1. I’ve heard that IQ tests here are on the rise, but then again relative to the rest of the world we may still be getting outpaced. Of course I’ve also heard that IQ rests are outdated, poorly reflect actual intelligence, and are basically useless.

      I really didn’t mean to bash on video games. I grew up playing video games, and I turned out just fine. There’s nothing wrong with video games per se. Everyone needs to blow off steam now and then, and they were lumped into a general “screen time” category. TV can also be educational for that matter. Hell, think of how many kids learned to read from Sesame Street. The problem isn’t the things themselves, but rather their ubiquity and how we use them.

      And this is where I disagree with you, respectfully. I don’t think we have the society we want. I think we have the society that’s been engineered and thrust upon us by the ruling class in this country. They’ve designed an economy where sex sells because it makes them more money. They’ve stagnated wages and shipped jobs overseas and cut benefits and employee hours to increase profits for shareholders, which means that in a lot of families both parents have to work or they have multiple jobs and so there isn’t anyone in the family to help kids succeed academically. Special interests and politicians defund education and service programs.

      Because I don’t think this is what people want. If you asked parents if they wanted their kids to grow up to be the next Britney Spears or the next Albert Einstein, I very highly doubt any parents would answer Britney. Yes, we have a reptilian brain buried in our skulls that wants a lot of sex, but that’s always been the case. However, it hasn’t always been the case that societies on earth have always venerated and looked up to sluts. There was a time in American history where we did actually looked up to people of substance–authors, scientists, explorers, politicians. Their brains loved sex too, yet they were able to rise above it. I think we have tons of mental bandwidth. Look at how many people watched the moon landing, and that arguably didn’t affect our day to loves either. And there was a lot of the American plate back then, too. I’m sure going to work still sucked. The Vietnam War was on. People thought the Russians would blow us all to hell any day.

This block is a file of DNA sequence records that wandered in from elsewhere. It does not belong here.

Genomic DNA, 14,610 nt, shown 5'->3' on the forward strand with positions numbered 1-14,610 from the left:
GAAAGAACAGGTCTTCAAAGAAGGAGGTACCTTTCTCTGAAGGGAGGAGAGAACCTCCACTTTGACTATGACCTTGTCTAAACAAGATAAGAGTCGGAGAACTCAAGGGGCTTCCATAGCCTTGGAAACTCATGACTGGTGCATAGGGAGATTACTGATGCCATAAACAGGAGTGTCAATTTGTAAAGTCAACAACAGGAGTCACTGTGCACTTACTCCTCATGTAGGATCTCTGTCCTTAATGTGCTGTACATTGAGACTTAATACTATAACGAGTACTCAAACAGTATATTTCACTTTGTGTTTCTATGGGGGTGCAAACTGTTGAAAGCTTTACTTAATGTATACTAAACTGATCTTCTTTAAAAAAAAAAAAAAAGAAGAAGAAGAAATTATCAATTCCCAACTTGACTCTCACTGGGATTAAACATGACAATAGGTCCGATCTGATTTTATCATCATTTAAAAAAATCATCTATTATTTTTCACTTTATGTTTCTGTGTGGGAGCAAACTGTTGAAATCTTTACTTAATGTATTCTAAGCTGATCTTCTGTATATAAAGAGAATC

I think the culture we see now is a direct result of wealth consolidation and concentration. A select number of people want more and more and they have everyone else under their economic boot, so to speak. They present us with everything we see and hear and read. The way they influence politics and practice business make people so desperate to just basically survive that they have no time to help their kids with school or to even instill the basics into them. And school isn’t doing it, because they’ve lobbied for the gutting and destruction of what was once an educational system that was the envy of the world.

      I think the vast majority of people in America don’t want this culture, but they’re too busy, poor, and uneducated to begin to fix it.

  3. You should write more Ryan, you’re getting pretty good at this 🙂

    I agree with this post wholeheartedly. People would buy a shit sandwich if it was called “The Kardashian”

    I see people all the time who are more concerned with the Faux News alternate universe than what they can actually see for themselves.

    I often see people who are unable to gather the facts and make their own fucking opinions. They eagerly await someone else’s opinion to adopt as their own.